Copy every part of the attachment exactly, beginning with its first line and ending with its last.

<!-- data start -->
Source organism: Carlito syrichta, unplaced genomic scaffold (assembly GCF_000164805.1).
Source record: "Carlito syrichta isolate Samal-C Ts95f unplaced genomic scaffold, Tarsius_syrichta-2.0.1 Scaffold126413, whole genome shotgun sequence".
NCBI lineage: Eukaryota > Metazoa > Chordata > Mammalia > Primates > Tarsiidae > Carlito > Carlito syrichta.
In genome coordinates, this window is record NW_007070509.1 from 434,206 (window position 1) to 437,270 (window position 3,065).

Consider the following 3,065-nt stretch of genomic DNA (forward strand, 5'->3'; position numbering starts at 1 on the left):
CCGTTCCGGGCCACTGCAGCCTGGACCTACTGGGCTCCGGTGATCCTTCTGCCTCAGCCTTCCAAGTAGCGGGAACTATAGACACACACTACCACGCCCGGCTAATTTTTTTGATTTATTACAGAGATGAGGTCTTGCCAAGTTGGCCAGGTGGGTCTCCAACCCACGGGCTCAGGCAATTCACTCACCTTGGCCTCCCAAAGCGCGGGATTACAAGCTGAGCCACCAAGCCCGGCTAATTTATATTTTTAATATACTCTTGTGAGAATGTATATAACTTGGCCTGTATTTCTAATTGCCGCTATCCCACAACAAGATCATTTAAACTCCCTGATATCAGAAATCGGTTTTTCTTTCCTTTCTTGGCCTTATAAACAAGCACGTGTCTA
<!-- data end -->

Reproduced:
Source organism: Carlito syrichta, unplaced genomic scaffold (assembly GCF_000164805.1).
Source record: "Carlito syrichta isolate Samal-C Ts95f unplaced genomic scaffold, Tarsius_syrichta-2.0.1 Scaffold126413, whole genome shotgun sequence".
NCBI lineage: Eukaryota > Metazoa > Chordata > Mammalia > Primates > Tarsiidae > Carlito > Carlito syrichta.
In genome coordinates, this window is record NW_007070509.1 from 434,206 (window position 1) to 437,270 (window position 3,065).

Consider the following 3,065-nt stretch of genomic DNA (forward strand, 5'->3'; position numbering starts at 1 on the left):
CCGTTCCGGGCCACTGCAGCCTGGACCTACTGGGCTCCGGTGATCCTTCTGCCTCAGCCTTCCAAGTAGCGGGAACTATAGACACACACTACCACGCCCGGCTAATTTTTTTGATTTATTACAGAGATGAGGTCTTGCCAAGTTGGCCAGGTGGGTCTCCAACCCACGGGCTCAGGCAATTCACTCACCTTGGCCTCCCAAAGCGCGGGATTACAAGCTGAGCCACCAAGCCCGGCTAATTTATATTTTTAATATACTCTTGTGAGAATGTATATAACTTGGCCTGTATTTCTAATTGCCGCTATCCCACAACAAGATCATTTAAACTCCCTGATATCAGAAATCGGTTTTTCTTTCCTTTCTTGGCCTTATAAACAAGCACGTGTCTA